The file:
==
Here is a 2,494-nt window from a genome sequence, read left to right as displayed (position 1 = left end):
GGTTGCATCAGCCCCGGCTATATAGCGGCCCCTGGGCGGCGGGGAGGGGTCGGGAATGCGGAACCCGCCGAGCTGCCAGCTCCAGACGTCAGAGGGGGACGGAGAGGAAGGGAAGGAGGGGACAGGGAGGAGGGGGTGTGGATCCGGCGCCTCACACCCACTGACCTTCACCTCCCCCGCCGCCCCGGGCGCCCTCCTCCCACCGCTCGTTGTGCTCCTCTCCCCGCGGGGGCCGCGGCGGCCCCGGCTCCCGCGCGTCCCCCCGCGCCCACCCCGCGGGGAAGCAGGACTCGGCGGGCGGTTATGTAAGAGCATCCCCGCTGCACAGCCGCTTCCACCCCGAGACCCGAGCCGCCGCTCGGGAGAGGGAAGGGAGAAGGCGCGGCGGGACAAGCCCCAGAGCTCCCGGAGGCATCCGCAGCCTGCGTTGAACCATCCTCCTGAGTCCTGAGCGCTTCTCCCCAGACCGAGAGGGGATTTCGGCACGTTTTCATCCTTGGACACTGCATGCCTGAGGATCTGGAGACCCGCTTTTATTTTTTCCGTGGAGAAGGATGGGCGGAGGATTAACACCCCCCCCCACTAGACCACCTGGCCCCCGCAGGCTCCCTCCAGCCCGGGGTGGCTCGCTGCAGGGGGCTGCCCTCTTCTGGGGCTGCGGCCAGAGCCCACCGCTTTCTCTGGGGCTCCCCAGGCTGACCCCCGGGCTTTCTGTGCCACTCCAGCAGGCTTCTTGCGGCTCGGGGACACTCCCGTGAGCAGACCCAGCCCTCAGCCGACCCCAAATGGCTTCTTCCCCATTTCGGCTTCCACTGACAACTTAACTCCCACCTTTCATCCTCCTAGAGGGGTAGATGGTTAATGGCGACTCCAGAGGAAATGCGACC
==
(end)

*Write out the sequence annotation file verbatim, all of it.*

Here is a 2,494-nt window from a genome sequence, read left to right as displayed (position 1 = left end):
GGTTGCATCAGCCCCGGCTATATAGCGGCCCCTGGGCGGCGGGGAGGGGTCGGGAATGCGGAACCCGCCGAGCTGCCAGCTCCAGACGTCAGAGGGGGACGGAGAGGAAGGGAAGGAGGGGACAGGGAGGAGGGGGTGTGGATCCGGCGCCTCACACCCACTGACCTTCACCTCCCCCGCCGCCCCGGGCGCCCTCCTCCCACCGCTCGTTGTGCTCCTCTCCCCGCGGGGGCCGCGGCGGCCCCGGCTCCCGCGCGTCCCCCCGCGCCCACCCCGCGGGGAAGCAGGACTCGGCGGGCGGTTATGTAAGAGCATCCCCGCTGCACAGCCGCTTCCACCCCGAGACCCGAGCCGCCGCTCGGGAGAGGGAAGGGAGAAGGCGCGGCGGGACAAGCCCCAGAGCTCCCGGAGGCATCCGCAGCCTGCGTTGAACCATCCTCCTGAGTCCTGAGCGCTTCTCCCCAGACCGAGAGGGGATTTCGGCACGTTTTCATCCTTGGACACTGCATGCCTGAGGATCTGGAGACCCGCTTTTATTTTTTCCGTGGAGAAGGATGGGCGGAGGATTAACACCCCCCCCCACTAGACCACCTGGCCCCCGCAGGCTCCCTCCAGCCCGGGGTGGCTCGCTGCAGGGGGCTGCCCTCTTCTGGGGCTGCGGCCAGAGCCCACCGCTTTCTCTGGGGCTCCCCAGGCTGACCCCCGGGCTTTCTGTGCCACTCCAGCAGGCTTCTTGCGGCTCGGGGACACTCCCGTGAGCAGACCCAGCCCTCAGCCGACCCCAAATGGCTTCTTCCCCATTTCGGCTTCCACTGACAACTTAACTCCCACCTTTCATCCTCCTAGAGGGGTAGATGGTTAATGGCGACTCCAGAGGAAATGCGACC